Poisonous air kills over 128,000 Pakistanis every year

At least 128,000 deaths are reported annually in Pakistan from air pollution and related diseases, said Fair Finance Pakistan, a non-governmental organisation working to alleviate the impacts of climate change, on the eve of World Clean Air Day.


Pakistan, along with China and India, has the highest death toll due to air pollution as millions of people across the country are forced to breathe air with high levels of harmful pollutants and particulates.

The NGO also launched an online campaign to raise awareness and facilitate actions aimed at improving the country’s air quality.

Asim Jaffry, country programme lead, said: “Changing the business model in Pakistan and elsewhere is necessary to ensure that business operations take on the responsibility, particularly in the financial sector, to ensure a net-zero carbon footprint, protect human life and the ecology of the world.”

He added that the goal of Clean Air Day was to increase awareness of the importance of clean air for health for human economies and has shown that air quality is closely linked to other environmental and development challenges such as climate change.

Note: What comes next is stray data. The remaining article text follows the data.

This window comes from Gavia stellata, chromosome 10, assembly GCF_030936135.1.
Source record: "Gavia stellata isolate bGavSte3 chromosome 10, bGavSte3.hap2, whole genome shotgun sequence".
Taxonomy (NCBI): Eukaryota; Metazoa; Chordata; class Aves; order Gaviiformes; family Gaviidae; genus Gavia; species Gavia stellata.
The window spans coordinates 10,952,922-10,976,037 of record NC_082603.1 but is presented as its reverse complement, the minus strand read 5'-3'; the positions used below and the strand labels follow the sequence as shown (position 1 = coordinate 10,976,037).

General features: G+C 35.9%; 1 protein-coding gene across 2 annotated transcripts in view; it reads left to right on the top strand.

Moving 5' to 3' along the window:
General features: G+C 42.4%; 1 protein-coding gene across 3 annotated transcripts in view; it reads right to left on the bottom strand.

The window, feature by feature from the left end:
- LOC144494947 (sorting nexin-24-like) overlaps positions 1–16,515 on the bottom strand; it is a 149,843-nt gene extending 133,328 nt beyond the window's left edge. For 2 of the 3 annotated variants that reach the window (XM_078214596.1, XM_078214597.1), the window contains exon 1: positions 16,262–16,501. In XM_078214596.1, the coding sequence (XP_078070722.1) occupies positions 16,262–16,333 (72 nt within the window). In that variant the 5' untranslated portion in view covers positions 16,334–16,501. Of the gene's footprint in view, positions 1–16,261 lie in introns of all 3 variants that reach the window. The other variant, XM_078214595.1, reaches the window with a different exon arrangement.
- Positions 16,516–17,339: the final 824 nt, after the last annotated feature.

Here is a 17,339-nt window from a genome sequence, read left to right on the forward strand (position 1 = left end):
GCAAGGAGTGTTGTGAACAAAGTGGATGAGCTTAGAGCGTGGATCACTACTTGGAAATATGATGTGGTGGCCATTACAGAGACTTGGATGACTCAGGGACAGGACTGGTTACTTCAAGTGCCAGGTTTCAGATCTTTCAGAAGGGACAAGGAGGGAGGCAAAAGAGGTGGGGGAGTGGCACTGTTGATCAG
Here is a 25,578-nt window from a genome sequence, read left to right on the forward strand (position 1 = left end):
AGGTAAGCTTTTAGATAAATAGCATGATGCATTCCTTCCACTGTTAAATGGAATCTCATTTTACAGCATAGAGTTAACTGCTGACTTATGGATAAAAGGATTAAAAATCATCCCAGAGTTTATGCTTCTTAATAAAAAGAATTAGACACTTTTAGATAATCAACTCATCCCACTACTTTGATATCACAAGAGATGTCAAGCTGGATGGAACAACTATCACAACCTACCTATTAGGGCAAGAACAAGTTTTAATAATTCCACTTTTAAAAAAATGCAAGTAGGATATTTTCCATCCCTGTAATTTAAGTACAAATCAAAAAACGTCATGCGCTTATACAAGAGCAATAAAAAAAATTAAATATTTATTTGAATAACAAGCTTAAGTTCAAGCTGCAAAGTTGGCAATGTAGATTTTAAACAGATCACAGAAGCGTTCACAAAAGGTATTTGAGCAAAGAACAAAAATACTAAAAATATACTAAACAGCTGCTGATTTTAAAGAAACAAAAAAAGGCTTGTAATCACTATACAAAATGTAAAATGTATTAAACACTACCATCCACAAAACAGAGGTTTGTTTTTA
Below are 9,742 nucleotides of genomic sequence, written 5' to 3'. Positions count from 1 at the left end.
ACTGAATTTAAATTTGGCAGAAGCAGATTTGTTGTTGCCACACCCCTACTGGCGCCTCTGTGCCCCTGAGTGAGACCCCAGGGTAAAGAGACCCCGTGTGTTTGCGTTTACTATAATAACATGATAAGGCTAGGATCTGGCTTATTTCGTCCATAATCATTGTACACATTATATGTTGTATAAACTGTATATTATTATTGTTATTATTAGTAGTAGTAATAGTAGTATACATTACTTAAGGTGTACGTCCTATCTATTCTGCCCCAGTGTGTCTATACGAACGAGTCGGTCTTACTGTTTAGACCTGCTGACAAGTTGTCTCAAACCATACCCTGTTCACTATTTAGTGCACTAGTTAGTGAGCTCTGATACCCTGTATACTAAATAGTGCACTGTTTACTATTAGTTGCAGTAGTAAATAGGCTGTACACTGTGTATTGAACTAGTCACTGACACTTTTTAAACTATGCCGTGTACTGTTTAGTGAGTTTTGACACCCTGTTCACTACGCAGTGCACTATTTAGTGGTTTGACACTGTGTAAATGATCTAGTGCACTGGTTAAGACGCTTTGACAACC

The 2021 Global Air Quality Index ranks Pakistan as the third most polluted country in the world and its major cities, in particular Lahore, are consistently among the most toxic cities in the world.

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The NGO said that air pollution and climate change are closely linked since all major pollutants have a climate impact. As one of the countries on the front lines of the climate crisis, Pakistan is facing severe consequences for not addressing climate change, which has resulted in frequent adverse weather events like extreme temperatures, droughts, and floods.

The World Health Organization estimates that 99% of the world’s population now breathes polluted air. Seven million people die every year because of air pollution, 90% of whom live in low- to middle-income countries.

Research by the United Nations Environment Programme (UNEP) has shown that air pollution knows no national boundaries and is strongly associated with other global crises such as climate change and biodiversity loss other forms of pollution, social parity and parity between men and women, and economic development.

The UN agency estimated that when people were exposed to air pollution and extreme heat, they were 20 times more likely to die.

Evidence shows that dirty air has the greatest impact on the poor and disproportionately affects the most vulnerable, such as women, children, and the elderly. According to the World Bank, one in ten people is at risk of dangerous air pollution and living in extreme poverty.


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